Canku Ota Logo

Canku Ota

Canku Ota Logo

(Many Paths)

An Online Newsletter Celebrating Native America


October 4, 2003 - Issue 97


pictograph divider


BIA Awarded $27 Million Reading First Grant by Dept. of Education;
Funding for BIA-funded Schools to Improve Reading Skills in K-3


by BIA Press Release


Principal Deputy Assistant Secretary -- Indian Affairs Aurene M. MartinWASHINGTON, Sept. 24 -- Principal Deputy Assistant Secretary -- Indian Affairs Aurene M. Martin today announced that the Bureau of Indian Affairs (BIA) has been awarded a Reading First grant by the U.S. Department of Education (news - web sites) totaling $27 million over the next six years. Office of Indian Education Programs Director Edward Parisian officially received the award today from Education Department officials at the Affiliated Tribes of Northwest Indians 50th annual conference in Pendleton, Oregon.

"I am very pleased that the BIA has been awarded a Reading First grant," Martin said. "This funding will allow BIA schools to help students establish a foundation of reading for a lifetime of learning."

The Reading First program was established under the No Child Left Behind Act of 2001 as a new, high quality evidence-based program to enable all students to become successful early readers. Under the program's guidelines, states must compete to receive a six-year grant that will, in turn, fund competitively awarded subgrants to local school districts. The BIA applied as a state education agency. BIA-funded schools may submit applications via a competitive grant process to OIEP's Center for School Improvement in Albuquerque, New Mexico.

For the next six years, the BIA will receive $4.5 million per year to fund 16 to 20 BIA-funded schools. Eligible schools will receive funding for three years with another round of schools applying through the same competitive process for another three years. The size of each grant will be approximately $180,000 per year. The grant is to raise reading achievement in grades K-3 through professional development of staff using scientifically researched-based reading programs.

"Improving our students' reading ability is one of our highest priorities," Parisian said. "This Reading First grant will enable us to help BIA schools raise their students' reading levels. I commend our Center for School Improvement staff for their hard work in producing a winning application."

There are 185 BIA-funded elementary and secondary day and boarding schools serving approximately 48,000 Indian students living on or near 63 reservations in 23 states. In School Year 2001-2002, the BIA directly operated one-third of its schools with the remaining two-thirds tribally-operated under BIA contracts or grants. The BIA also directly operates two post-secondary institutions of higher learning and provides funding to 25 tribally-controlled colleges and universities. In addition, the BIA offers financial assistance grants to Indian undergraduate and graduate students through, respectively, tribal scholarship programs and the American Indian Graduate Center (AIGC) in Albuquerque, N.M.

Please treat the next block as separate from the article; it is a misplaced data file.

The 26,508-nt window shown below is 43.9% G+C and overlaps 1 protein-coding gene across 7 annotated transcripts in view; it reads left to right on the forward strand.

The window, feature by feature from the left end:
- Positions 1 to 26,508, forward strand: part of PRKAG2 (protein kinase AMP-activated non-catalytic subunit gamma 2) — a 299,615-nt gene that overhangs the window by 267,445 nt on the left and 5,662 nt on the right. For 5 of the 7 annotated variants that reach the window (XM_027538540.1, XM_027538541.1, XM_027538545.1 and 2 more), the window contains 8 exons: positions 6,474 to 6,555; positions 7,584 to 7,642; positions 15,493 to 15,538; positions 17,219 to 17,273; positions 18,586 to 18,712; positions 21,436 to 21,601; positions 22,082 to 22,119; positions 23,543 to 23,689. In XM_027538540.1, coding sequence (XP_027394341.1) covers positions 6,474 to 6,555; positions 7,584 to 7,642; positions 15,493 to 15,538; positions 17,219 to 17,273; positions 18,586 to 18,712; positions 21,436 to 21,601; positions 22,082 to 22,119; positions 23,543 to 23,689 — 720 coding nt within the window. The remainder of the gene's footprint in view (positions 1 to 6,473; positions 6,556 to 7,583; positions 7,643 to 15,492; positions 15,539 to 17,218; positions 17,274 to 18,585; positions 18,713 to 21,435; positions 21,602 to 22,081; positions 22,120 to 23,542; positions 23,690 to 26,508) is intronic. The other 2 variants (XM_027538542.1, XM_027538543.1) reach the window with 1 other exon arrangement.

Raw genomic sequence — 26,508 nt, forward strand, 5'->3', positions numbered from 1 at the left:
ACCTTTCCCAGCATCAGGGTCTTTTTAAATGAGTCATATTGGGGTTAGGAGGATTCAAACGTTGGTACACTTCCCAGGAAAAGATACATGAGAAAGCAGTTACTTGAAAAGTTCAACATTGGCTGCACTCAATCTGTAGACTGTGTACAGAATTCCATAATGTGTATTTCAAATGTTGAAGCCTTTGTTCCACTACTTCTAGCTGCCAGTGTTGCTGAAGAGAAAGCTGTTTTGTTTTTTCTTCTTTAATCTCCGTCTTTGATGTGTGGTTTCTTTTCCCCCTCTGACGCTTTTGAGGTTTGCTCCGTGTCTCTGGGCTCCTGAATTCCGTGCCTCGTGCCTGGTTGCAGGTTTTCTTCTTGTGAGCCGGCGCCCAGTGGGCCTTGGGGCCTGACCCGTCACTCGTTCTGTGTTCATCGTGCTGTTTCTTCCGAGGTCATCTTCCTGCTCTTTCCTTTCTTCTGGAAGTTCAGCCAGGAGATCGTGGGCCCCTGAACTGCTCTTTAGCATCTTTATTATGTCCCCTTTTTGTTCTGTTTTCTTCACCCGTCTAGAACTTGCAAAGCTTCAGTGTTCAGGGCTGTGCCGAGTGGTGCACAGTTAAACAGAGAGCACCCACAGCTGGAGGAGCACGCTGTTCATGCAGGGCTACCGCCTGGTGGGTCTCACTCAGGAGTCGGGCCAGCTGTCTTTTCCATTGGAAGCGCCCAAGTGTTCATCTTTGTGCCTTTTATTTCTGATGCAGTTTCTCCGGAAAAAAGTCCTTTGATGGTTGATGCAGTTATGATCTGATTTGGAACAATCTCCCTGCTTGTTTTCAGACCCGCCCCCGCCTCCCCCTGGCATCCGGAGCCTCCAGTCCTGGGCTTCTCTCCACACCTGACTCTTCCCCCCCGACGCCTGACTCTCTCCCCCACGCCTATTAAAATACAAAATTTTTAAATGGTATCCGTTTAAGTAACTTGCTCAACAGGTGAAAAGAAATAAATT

The Assistant Secretary - Indian Affairs has responsibility for fulfilling the Department's trust responsibilities to individual and tribal trust beneficiaries, as well as promoting the self-determination and economic well-being of the nation's 562 federally recognized American Indian and Alaska Native tribes. The Assistant Secretary also oversees the Bureau of Indian Affairs, which is responsible for providing education and social services to approximately 1.4 million individual American Indians and Alaska Natives from the federally recognized tribes.

Contact: Nedra Darling of the U.S. Department of the Interior, 202-219-4152

pictograph divider

Home PageFront PageArchivesOur AwardsAbout Us

Kid's PageColoring BookCool LinksGuest BookEmail Us


pictograph divider

  Canku Ota is a free Newsletter celebrating Native America, its traditions and accomplishments . We do not provide subscriber or visitor names to anyone. Some articles presented in Canku Ota may contain copyright material. We have received appropriate permissions for republishing any articles. Material appearing here is distributed without profit or monetary gain to those who have expressed an interest. This is in accordance with Title 17 U.S.C. Section 107.  

Canku Ota is a copyright © 2000, 2001, 2002, 2003 of Vicki Lockard and Paul Barry.

Canku Ota Logo   Canku Ota Logo

The "Canku Ota - A Newsletter Celebrating Native America" web site and its design is the

Copyright © 1999, 2000, 2001, 2002, 2003 of Paul C. Barry.

All Rights Reserved.

Site Meter
Thank You

Valid HTML 4.01!